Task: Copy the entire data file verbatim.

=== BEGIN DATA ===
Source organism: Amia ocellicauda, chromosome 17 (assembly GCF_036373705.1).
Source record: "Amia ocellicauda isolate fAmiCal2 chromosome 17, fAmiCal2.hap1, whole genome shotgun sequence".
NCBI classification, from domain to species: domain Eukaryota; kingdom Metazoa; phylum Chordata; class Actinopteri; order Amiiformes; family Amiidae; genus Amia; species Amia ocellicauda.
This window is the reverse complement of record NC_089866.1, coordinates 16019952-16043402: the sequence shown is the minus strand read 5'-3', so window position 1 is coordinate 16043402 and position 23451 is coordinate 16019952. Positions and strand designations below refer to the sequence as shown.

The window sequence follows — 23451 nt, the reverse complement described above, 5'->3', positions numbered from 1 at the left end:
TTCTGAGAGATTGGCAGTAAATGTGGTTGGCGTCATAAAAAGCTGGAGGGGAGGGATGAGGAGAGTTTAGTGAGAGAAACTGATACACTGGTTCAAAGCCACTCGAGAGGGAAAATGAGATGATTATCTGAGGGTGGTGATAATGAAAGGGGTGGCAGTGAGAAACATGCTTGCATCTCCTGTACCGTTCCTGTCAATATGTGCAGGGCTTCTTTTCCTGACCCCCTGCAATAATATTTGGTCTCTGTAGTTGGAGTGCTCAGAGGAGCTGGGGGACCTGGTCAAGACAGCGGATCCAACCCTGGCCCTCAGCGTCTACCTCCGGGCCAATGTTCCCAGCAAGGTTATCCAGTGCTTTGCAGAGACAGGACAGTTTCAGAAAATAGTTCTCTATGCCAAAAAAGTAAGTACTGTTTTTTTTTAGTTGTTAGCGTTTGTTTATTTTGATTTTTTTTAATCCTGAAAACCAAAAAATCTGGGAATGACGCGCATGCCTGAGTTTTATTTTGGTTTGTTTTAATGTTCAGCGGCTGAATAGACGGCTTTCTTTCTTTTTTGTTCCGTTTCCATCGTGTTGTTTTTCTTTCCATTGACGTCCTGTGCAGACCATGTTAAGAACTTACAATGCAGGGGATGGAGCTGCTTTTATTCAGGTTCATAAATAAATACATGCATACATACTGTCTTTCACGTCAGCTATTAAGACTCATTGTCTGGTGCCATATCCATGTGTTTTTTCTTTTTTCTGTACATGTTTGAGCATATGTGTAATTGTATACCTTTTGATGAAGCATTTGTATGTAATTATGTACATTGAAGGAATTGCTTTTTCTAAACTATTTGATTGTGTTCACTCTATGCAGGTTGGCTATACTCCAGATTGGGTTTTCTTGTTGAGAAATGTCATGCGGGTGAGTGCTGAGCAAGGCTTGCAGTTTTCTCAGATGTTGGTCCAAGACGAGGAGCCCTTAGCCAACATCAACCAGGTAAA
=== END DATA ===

Source organism: Amia ocellicauda, chromosome 17 (assembly GCF_036373705.1).
Source record: "Amia ocellicauda isolate fAmiCal2 chromosome 17, fAmiCal2.hap1, whole genome shotgun sequence".
NCBI classification, from domain to species: domain Eukaryota; kingdom Metazoa; phylum Chordata; class Actinopteri; order Amiiformes; family Amiidae; genus Amia; species Amia ocellicauda.
This window is the reverse complement of record NC_089866.1, coordinates 16019952-16043402: the sequence shown is the minus strand read 5'-3', so window position 1 is coordinate 16043402 and position 23451 is coordinate 16019952. Positions and strand designations below refer to the sequence as shown.

The window sequence follows — 23451 nt, the reverse complement described above, 5'->3', positions numbered from 1 at the left end:
TTCTGAGAGATTGGCAGTAAATGTGGTTGGCGTCATAAAAAGCTGGAGGGGAGGGATGAGGAGAGTTTAGTGAGAGAAACTGATACACTGGTTCAAAGCCACTCGAGAGGGAAAATGAGATGATTATCTGAGGGTGGTGATAATGAAAGGGGTGGCAGTGAGAAACATGCTTGCATCTCCTGTACCGTTCCTGTCAATATGTGCAGGGCTTCTTTTCCTGACCCCCTGCAATAATATTTGGTCTCTGTAGTTGGAGTGCTCAGAGGAGCTGGGGGACCTGGTCAAGACAGCGGATCCAACCCTGGCCCTCAGCGTCTACCTCCGGGCCAATGTTCCCAGCAAGGTTATCCAGTGCTTTGCAGAGACAGGACAGTTTCAGAAAATAGTTCTCTATGCCAAAAAAGTAAGTACTGTTTTTTTTTAGTTGTTAGCGTTTGTTTATTTTGATTTTTTTTAATCCTGAAAACCAAAAAATCTGGGAATGACGCGCATGCCTGAGTTTTATTTTGGTTTGTTTTAATGTTCAGCGGCTGAATAGACGGCTTTCTTTCTTTTTTGTTCCGTTTCCATCGTGTTGTTTTTCTTTCCATTGACGTCCTGTGCAGACCATGTTAAGAACTTACAATGCAGGGGATGGAGCTGCTTTTATTCAGGTTCATAAATAAATACATGCATACATACTGTCTTTCACGTCAGCTATTAAGACTCATTGTCTGGTGCCATATCCATGTGTTTTTTCTTTTTTCTGTACATGTTTGAGCATATGTGTAATTGTATACCTTTTGATGAAGCATTTGTATGTAATTATGTACATTGAAGGAATTGCTTTTTCTAAACTATTTGATTGTGTTCACTCTATGCAGGTTGGCTATACTCCAGATTGGGTTTTCTTGTTGAGAAATGTCATGCGGGTGAGTGCTGAGCAAGGCTTGCAGTTTTCTCAGATGTTGGTCCAAGACGAGGAGCCCTTAGCCAACATCAACCAGGTAAA